This is a journal of my vegetable gardens. Skippy was my first dog and he thought the garden was his, even though I did all the work. But Skippy always stood by me and was a great friend. Now Suzie and Charley follow in his footsteps and garden with me. We're located near Boston (USDA zone 6A). I have a community plot, a backyard vegetable garden, fruit trees and berry bushes, chickens and bees. I use sustainable organic methods and do my best to grow all of my family's vegetables myself.

Friday, October 28, 2016

how much of my family's vegetables do I grow?

I write in my header for this blog that my goal is to grow all of my family's vegetables. I never actually figured out what amount I do grow and if I am getting better - or worse...

In my Gardening class yesterday, Roger Swain said that NE grows only about 7% of our local food and the rest we import from elsewhere. We have so much land we could use, but we don't. He said home gardeners don't really contribute a significant amount - and we could. In 1944, the big home food production year to allow US resources to be allocated to the war, nationwide we produced 40% of our food. And that's not only vegetables - that's all of our food.

Why grow our own food at home? One point Roger spoke about is that it's better for the land. We have a lot of open untended land overgrown with invasive plants, weeds - not healthy habitat. We could use this land. sustainable gardening will improve the soils and control the invasive plants.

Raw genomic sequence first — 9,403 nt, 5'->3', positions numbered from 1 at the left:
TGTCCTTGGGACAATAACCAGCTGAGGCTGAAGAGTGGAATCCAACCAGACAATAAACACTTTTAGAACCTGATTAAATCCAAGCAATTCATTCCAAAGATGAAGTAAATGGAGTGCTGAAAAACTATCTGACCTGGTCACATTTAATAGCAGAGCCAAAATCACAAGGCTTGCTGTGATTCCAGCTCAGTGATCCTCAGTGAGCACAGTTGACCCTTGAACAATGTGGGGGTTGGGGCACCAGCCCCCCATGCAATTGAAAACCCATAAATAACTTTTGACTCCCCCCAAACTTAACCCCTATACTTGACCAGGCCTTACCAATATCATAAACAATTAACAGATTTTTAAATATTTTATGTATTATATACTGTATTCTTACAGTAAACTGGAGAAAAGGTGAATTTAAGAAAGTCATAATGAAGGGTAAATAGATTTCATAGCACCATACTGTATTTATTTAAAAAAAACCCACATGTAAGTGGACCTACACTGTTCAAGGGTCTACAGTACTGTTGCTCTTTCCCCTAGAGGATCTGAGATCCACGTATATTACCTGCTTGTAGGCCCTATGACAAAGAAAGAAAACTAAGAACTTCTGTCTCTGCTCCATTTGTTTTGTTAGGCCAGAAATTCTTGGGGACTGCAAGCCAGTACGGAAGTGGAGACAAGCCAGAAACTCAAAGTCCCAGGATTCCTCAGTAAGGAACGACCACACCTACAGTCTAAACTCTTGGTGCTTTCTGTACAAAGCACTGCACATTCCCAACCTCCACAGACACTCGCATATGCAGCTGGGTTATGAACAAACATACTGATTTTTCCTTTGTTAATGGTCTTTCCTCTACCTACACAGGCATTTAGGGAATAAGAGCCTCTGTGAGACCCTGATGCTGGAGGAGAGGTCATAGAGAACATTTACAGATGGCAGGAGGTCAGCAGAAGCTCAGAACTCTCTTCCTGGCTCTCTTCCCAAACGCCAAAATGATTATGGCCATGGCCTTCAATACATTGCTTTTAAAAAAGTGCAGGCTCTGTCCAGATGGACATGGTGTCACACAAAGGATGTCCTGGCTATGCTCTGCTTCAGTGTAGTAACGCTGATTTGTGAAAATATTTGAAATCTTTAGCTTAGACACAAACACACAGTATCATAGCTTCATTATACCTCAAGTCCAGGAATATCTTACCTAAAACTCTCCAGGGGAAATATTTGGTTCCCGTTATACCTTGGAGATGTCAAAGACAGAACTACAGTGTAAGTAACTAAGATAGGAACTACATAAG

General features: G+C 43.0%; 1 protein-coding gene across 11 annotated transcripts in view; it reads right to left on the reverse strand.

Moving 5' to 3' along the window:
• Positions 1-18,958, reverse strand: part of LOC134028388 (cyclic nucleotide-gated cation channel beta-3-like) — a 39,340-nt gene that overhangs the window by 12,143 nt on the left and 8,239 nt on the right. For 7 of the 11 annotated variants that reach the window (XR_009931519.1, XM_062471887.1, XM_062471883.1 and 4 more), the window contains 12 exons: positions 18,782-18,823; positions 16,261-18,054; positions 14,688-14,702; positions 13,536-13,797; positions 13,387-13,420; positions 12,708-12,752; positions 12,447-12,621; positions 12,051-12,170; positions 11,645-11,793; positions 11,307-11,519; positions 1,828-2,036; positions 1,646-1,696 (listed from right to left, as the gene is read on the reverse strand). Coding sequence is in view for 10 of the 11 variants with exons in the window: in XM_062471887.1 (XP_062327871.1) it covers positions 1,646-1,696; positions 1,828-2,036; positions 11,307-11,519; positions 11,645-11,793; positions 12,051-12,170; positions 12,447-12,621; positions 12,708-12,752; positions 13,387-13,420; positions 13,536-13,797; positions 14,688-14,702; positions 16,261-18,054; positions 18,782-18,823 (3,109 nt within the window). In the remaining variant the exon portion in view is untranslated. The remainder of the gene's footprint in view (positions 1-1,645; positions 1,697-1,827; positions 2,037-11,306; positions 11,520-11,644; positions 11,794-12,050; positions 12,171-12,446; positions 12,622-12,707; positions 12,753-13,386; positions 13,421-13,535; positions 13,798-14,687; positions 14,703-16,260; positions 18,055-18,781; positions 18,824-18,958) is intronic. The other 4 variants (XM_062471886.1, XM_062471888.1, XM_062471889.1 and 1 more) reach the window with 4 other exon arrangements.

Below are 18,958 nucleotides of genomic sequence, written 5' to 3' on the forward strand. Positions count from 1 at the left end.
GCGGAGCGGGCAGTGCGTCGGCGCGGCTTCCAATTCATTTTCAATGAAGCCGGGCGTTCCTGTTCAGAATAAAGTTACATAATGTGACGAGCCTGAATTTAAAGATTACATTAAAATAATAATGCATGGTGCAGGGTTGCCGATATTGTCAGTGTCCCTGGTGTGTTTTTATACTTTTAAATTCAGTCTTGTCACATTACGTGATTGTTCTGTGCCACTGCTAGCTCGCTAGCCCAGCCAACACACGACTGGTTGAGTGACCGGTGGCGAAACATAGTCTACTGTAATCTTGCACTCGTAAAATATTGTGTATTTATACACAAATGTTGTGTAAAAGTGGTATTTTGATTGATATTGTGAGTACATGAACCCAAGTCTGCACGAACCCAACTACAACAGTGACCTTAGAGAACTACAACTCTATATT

Another point is that it's better for people. We get any food we want now - asparagus all year long, shipped in from who knows where. Does it taste good? How much fuel was used to transport it? How many laborers did a backbreaking job to harvest it? Traditionally people in NE ate local asparagus for breakfast, lunch and dinner, fresh from their backyard, their own variety, for 3 or 4 weeks in the spring - or until they could eat anymore of it. Then they ate lettuce and peas. A seasonal diet that made us part of the land and the seasons. Has this made us less connected to the land, less aware of or cared about environmental changes that are happening?

Well, this puts into words my feelings and my interest in growing my family's vegetables. I have a sense that it's better or the land, better for our health, and better for our relationship with the land.

So, lot's of words. But I'm going to try to figure out and keep track of how much of my family 's vegetables I am actually growing.

To start, I'm weighing all of the vegetable items in my house now: fresh, canned, dried, and frozen. Then, in the future, I'll weigh the amount of vegetables that we bring in to the house. I know if will change over the year. I'm probably at a peak right now with lot's of stored potatoes, squash, canned tomatoes, etc. But I'll go ahead and start here. By Oct 27 of next year, I'll get a number across all the seasons.

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1 Comments:

Anonymous carolee said...

Really enjoyed this post. I'm growing lots, but haven't kept any harvest records. Now I will! Thanks.

November 11, 2016 10:41 AM

 

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